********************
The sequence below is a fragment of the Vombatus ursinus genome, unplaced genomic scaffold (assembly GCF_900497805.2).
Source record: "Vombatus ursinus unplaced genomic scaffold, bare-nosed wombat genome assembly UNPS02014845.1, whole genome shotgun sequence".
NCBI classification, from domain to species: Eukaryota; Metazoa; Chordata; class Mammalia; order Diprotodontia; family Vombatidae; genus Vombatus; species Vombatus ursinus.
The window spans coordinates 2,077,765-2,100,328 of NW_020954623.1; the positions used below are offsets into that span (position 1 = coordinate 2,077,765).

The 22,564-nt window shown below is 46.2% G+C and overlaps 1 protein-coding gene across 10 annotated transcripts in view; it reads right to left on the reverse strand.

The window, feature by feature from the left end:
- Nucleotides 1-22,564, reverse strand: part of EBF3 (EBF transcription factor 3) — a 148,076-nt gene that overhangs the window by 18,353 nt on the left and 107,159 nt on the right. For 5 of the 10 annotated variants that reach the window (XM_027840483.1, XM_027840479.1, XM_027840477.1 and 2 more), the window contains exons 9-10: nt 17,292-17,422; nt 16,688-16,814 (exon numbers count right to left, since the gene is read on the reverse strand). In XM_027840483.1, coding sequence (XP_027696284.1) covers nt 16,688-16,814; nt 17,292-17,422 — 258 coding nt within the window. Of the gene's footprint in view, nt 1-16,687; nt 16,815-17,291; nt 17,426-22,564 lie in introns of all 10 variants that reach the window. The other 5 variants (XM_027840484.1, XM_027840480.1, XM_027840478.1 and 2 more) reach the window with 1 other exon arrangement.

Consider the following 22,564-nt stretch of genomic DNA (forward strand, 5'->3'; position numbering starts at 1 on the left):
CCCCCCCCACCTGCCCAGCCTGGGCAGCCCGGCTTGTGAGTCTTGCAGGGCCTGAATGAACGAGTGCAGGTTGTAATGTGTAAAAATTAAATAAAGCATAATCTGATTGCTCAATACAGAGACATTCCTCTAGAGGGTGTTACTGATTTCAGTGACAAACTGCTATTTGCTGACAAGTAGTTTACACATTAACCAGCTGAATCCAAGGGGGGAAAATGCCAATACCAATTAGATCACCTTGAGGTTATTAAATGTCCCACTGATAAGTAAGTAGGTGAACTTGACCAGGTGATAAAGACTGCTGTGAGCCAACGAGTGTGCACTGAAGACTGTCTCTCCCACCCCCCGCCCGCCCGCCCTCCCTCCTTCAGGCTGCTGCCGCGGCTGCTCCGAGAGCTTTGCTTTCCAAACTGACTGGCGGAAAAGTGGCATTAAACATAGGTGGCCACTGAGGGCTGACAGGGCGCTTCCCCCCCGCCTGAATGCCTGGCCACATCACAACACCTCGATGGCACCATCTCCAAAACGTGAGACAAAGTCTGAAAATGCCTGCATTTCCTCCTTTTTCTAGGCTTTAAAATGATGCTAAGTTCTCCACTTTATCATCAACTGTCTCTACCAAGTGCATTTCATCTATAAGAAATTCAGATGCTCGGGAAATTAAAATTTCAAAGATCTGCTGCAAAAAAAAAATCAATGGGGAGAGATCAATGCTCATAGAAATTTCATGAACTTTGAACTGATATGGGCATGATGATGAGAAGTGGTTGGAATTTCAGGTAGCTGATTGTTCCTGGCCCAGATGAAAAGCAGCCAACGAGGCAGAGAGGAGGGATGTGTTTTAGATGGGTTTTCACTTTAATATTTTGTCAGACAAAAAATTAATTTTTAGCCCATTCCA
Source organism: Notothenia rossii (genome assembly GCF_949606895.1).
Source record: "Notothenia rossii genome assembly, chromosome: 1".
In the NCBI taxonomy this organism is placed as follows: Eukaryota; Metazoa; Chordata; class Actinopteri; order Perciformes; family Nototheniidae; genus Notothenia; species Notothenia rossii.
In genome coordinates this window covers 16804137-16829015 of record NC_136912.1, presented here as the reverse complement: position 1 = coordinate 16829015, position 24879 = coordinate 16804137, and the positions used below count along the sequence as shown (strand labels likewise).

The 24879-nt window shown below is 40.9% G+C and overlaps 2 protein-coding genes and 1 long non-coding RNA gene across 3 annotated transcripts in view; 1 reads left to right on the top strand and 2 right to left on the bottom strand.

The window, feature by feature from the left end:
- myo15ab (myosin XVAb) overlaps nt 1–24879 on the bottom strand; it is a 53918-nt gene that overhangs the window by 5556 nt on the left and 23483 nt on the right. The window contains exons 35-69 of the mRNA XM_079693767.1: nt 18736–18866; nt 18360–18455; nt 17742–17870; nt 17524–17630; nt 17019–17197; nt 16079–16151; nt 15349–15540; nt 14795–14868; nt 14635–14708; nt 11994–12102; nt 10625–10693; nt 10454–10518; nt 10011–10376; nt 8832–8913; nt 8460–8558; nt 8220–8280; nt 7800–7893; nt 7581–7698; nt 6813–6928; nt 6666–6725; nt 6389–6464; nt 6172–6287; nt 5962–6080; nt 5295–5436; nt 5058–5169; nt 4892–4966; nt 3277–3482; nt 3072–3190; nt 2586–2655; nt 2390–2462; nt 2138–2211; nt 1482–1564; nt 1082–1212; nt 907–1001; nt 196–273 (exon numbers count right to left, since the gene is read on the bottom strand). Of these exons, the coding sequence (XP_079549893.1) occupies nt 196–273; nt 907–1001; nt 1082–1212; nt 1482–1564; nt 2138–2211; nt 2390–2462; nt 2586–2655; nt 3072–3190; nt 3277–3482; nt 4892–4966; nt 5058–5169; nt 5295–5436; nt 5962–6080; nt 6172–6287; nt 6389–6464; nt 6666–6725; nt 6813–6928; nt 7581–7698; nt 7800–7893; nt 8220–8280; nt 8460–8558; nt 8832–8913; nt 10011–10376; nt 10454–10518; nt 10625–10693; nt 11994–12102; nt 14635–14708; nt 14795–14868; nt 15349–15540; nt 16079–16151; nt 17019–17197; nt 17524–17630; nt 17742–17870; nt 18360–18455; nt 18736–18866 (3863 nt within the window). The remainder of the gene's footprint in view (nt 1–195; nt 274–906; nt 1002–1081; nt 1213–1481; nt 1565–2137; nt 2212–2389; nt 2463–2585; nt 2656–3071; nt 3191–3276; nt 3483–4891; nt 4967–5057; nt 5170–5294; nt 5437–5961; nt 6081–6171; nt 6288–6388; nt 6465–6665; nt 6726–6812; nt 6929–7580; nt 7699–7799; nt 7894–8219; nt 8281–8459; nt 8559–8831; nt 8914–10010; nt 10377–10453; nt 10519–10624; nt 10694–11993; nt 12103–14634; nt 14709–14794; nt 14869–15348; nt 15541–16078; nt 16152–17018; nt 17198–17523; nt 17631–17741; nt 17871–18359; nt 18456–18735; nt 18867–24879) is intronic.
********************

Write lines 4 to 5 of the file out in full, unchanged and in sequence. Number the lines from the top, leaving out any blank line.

The window spans coordinates 2,077,765-2,100,328 of NW_020954623.1; the positions used below are offsets into that span (position 1 = coordinate 2,077,765).

The 22,564-nt window shown below is 46.2% G+C and overlaps 1 protein-coding gene across 10 annotated transcripts in view; it reads right to left on the reverse strand.